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1. PATAGONIA Now I know what you're thinking, "But Patagonia only does sportswear and isn't anything I'd call fashionable..." False! Patagonia is so much more of a varied and versatile clothing brand than you think. Take a look at my favourite Patagonia pieces below: my beige jumper is 100% merino wool and one of my classiest pieces. PLUS: if anything rips or breaks, Patagonia will fix it for you (no matter how old the product! They fixed my mums jacket from their 1994 collection!!) fighting the fast fashion model. If that doesn't get your mouth watering like it does mine: Patagonia pulls ballsy stunts like each year donating 100% of the profit made on Black Friday to an NGO. Patagonia is Mecca; but don't buy needlessly, only what you can't find in vintage. My favourite buys? socks, plain long sleeved shirt, 'Live Simply' slogan tee, corduroy trousers, travel bag. Cons? Avoid their fleece made of polyester which produces micro fibres.
Best for: Basics
Product Range: Clothing and Gear
Ethics: FairTrade & Sustainable despite large size
2. VINTAGE Second Hand..Thrifted... Whatever you want to call it: giving new clothes new life is where it's at. Not much more to be said really. The benefits are endless: cheap! Totally unique! Reduces worlds waste! My favourite vintage finds: Nascar racer jacket (New Jersey: 30$), 1997 Edition Louis Vuitton backpack, 1995 Disney x Levis Micky Mouse Denim Shirt (Japan: 5$), Hard Rock Cafe Bomber (Japan: 15$).
Best for: EVERYTHING
Product Range: EVERYTHING
3. REFORMATION/EVERLANE My colourful quirky wardrobes derives from a healthy marriage between Patagonia basics and Vintage finds + my creativity thats always looking for an outlet or a challenge... but alas, I know not everyone is the same: fashion is my field of study and profession. Therefore for those who currently rely on fast fashion high street brands like Zara and H&M to inform their wardrobe; maybe swap one for these simple yet fashionable eco-brands.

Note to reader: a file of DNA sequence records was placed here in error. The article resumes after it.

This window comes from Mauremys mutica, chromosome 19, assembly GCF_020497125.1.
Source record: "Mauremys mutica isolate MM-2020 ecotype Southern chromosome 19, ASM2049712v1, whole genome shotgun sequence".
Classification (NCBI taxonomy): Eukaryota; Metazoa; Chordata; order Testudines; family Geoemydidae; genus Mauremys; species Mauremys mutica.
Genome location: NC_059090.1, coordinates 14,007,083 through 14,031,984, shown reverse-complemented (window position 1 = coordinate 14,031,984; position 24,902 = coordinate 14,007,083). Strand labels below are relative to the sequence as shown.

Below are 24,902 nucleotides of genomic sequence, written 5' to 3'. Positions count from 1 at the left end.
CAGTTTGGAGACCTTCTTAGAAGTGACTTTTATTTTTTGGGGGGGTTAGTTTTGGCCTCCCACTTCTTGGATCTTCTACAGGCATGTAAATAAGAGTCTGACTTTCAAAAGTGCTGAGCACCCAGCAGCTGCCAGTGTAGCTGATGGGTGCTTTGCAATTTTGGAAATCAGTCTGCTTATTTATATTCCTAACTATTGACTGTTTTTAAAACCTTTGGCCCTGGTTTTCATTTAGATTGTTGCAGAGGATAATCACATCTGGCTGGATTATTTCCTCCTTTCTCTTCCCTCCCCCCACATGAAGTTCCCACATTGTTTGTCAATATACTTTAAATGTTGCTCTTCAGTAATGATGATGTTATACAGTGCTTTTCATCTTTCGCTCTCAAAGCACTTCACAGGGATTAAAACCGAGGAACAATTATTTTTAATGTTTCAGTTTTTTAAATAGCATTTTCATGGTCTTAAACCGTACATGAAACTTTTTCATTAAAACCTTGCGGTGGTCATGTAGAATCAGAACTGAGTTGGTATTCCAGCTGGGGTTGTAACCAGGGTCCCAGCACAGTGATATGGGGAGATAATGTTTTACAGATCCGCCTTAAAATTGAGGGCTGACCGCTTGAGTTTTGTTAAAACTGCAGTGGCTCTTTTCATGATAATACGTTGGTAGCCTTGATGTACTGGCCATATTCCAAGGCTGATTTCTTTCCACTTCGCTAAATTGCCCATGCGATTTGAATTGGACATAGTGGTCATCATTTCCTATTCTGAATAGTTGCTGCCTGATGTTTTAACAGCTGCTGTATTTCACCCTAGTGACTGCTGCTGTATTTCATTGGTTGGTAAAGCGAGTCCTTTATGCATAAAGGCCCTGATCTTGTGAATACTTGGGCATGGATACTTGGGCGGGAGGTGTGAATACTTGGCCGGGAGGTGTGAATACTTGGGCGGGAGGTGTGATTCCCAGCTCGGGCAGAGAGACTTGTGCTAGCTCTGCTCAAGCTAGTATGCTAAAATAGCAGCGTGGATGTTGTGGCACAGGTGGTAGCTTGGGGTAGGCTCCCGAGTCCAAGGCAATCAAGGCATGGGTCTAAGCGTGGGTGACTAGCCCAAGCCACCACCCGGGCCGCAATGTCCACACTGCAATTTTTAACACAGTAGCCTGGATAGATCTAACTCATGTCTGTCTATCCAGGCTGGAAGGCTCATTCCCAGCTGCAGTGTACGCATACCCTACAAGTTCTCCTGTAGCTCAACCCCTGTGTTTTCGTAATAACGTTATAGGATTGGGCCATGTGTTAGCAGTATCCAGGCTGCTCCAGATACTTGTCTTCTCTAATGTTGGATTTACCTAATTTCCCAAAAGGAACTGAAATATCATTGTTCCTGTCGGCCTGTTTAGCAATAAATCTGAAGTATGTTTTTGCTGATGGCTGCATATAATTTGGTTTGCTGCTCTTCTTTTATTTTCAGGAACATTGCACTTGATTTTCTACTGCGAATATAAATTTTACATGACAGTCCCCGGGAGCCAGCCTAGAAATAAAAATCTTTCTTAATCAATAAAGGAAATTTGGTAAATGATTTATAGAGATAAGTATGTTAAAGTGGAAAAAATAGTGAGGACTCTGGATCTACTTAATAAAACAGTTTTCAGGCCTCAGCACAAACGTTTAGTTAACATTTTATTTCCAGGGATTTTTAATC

Best for: Fashionable Pieces
Product Range: Clothing & Swim
Ethics: Transparency & Sustainability
4. DAKINE There ought to be a love story written about me and my Dakine backpack: but I'll do my best to summarise. It is my pride and joy. It is my most loyal companion. It is my best friend. Jealous? You should be! When you ditch fast fashion and focus on finding products that fits so perfectly into your everyday life: you develop a relationship with them. This particular gem is ingeniously designed (mini pocket galore), practically waterproof (it got drenched and kept my camera dry!), indestructible (I'm the toughest test out there), Small but Better-then-Mary-Poppins (I once fit a basketball in it. no I'm not going to tell you why), Hawaiian brand (does that make me biased?) AND made out of recycled plastic bottles. Plus! none of those are even the best stories!! Get this: I was in the NYC Dakine store and had done my research but was hesitating to spend the 30$. I decided to walk away for the while, when on my way out I bumped into Adam Sandler (!!!) and without skipping a beat asked for a photo (?!?!). In the same minute: on the adrenaline high, I swooped the bag up again and slapped down the cash. Done: new best friend. All thanks to Adam Sandler. I know right? What a rollercoaster of a story. I'll never not praise good design: this is good design. Not a big fan of any of their other product but they make a damn good backpack.
Photo Locations: Bali, Bali, Cuba, Switzerland, San Fransisco, Boston, Venice, Hawai'i.
Best for: Backpacks
Product Range: Clothing & Gear
Ethics: Lifetime Warranty, Recycled, Quality
5. FJALLRAVEN KANKEN
This is not a sustainable brand... yet. After attending a store opening in Boston and speaking to the team: it's learned that Fjall as a brand is AIMING to go sustainable by 2025. This is the kind of brand I was talking about in my introduction that is not nearly near 100% sustainable yet, but who's heart is so in the right place and is determined to head that way, we need to support them. Thankfully they already have ONE product I fully approve of: it is not the original Kanken backpack that you see everywhere, but it is instead called the Re-Kanken Backpack: which is made out of recycled plastic bottles! You can tell the difference as the logo on the Re-Kanken is sewn embossed into the backpack. I.e. One I'm wearing is the recycled one and the ones in the background are not.
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